Preston Public Interest Fund Recipient
We all stood and watched, our faces lined with fear, tainted with curiosity, yet filled with hope, as a desperate mother fed her urine to her convulsing child. In that moment the stereotypes about underdeveloped African countries rang true, many people had to resort to indigenous practices because the healthcare was too expensive and inaccessible. Half a decade later, I stand in my elite liberal arts college working towards the American dream with full access to healthcare. But I still wonder what happens to those Africans who never get access to a better quality of life. It is my intention to use the resources that I am fortunate enough to have to give back, to make the hope of a full life a reality for many citizens.
I grew up in a village in southern Nigeria where mental health was the unspoken enemy that troubled many. We grew accustomed to mentally disabled and neurologically disadvantaged people roaming the streets, but we always blamed the devil or their flawed holiness. Though I value the importance of religion as a coping mechanism, these assumptions ultimately stemmed from the lack of access to healthcare and scarcity of mental health specialists. I aim to complete my education here at Bowdoin and to pursue a career as a pediatric neurosurgeon, with experience and skills in public health to serve underrepresented communities in America, and with enough foundational experience support the lagging mental health facilities in Nigeria.
A funded internship grant will allow me to spend my summer learning about medicine and public health while participating in Project HealthCare. Project HealthCare is a program in the emergency department of Bellevue Hospital, New York. I chose this particular program because it exposes undergraduate students to the emergency field by providing an uncommon and intimate interaction with patients. I would also experience health care in a public hospital in the heart of New York City. Many hospitals hesitate to have undergraduate students in the frontline of medicine because of legality issues, but PHC focuses on students being fully immersed without being enrolled as a medical student. Bellevue’s values are aligned with Bowdoin’s common good, aim towards inclusivity and access to healthcare for everyone regardless of their racial and political backgrounds.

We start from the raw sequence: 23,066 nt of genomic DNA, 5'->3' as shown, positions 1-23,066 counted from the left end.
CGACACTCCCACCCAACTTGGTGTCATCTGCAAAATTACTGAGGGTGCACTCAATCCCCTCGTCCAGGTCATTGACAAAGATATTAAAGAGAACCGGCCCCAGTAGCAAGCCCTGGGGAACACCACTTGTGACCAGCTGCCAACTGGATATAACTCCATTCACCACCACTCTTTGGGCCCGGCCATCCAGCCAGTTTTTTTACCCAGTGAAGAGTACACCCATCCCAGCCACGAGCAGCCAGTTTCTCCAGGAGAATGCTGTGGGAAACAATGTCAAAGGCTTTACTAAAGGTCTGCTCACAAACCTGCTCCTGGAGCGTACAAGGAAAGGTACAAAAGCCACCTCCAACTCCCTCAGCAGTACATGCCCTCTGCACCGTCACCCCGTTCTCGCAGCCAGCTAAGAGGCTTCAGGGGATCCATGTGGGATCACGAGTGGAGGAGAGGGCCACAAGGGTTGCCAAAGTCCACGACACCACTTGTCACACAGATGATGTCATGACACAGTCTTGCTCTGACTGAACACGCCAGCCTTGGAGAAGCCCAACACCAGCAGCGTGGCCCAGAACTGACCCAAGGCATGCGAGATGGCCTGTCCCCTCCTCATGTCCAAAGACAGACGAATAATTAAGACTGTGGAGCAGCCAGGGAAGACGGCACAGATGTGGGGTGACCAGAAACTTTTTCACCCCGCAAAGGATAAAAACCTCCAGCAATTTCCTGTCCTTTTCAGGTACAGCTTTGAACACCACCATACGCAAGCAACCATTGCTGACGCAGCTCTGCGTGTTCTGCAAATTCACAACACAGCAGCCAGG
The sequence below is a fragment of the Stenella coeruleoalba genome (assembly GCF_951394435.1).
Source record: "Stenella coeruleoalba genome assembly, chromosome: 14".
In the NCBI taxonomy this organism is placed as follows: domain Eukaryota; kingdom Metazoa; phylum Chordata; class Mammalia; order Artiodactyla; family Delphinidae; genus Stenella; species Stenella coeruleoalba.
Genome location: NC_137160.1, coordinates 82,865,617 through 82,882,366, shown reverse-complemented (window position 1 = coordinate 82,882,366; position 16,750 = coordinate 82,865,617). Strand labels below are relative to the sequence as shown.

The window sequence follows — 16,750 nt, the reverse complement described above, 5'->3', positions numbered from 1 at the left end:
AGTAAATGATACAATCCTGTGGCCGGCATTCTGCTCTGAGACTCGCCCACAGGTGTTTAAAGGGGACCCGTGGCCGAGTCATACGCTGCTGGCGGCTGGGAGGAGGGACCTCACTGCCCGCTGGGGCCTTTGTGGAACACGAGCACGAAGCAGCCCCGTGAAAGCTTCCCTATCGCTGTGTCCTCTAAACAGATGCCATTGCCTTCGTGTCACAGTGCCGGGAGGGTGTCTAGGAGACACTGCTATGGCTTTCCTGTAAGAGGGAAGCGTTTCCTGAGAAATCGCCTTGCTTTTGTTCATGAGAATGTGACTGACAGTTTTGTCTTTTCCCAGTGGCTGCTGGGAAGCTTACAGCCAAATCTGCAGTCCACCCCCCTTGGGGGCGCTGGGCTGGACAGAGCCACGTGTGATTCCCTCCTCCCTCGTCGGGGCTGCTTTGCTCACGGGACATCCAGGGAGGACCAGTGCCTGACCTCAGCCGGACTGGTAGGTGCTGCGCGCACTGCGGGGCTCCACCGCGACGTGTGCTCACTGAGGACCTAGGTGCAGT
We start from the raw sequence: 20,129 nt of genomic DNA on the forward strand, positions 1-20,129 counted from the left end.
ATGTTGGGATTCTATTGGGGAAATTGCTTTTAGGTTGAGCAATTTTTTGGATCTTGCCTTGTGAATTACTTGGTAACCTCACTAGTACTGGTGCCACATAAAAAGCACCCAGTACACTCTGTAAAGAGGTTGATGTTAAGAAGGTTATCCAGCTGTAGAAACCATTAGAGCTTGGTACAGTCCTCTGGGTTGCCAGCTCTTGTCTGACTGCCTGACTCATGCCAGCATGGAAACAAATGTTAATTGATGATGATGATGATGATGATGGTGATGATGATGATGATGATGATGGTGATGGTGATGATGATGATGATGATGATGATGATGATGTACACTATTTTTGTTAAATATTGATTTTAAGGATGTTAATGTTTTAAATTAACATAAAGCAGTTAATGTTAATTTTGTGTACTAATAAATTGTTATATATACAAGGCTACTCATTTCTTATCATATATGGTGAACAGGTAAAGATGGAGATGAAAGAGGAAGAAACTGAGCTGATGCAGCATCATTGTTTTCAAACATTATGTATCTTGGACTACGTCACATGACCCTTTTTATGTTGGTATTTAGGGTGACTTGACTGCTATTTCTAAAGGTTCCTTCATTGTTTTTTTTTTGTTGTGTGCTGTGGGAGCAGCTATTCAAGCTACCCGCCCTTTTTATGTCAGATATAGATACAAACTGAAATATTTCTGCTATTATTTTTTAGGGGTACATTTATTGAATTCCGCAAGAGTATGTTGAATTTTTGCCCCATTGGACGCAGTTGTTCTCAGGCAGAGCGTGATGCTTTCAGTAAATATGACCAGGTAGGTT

Bellevue’s psychiatric center alone caters to 40% African Americans and as black woman also hoping to go into healthcare in urban cities, I value the necessity of representation in these communities. The biggest part of my tasks during Project HealthCare is being a patient advocate. Many minorities fear hospitals because of the lack of representation and because healthcare is another institutional system that fails to highlight the intersectionalities with racial identity and accessibility to healthcare. As a black woman I am aware of these disparities and this program in particular allows me to contribute and learn about how to serve minority populations as a physician or in my case as a patient advocate this summer in one of the most diverse yet segregated cities.
From exploring healthcare on the streets in Nigeria, to exploring accessible western hospitals and medicine, I have learned the value of community and minority identity in the roles of hospitals and physicians. I believe that Project HealthCare’s goals greatly complement mine and will be extremely beneficial in pursuing a career that will move me away from an onlooker in a crowd of bright and hopeful underserved communities to a helping hand.
- Date September 22, 2017
- Tags 2017, Healthcare, Preston, Sophomore, USA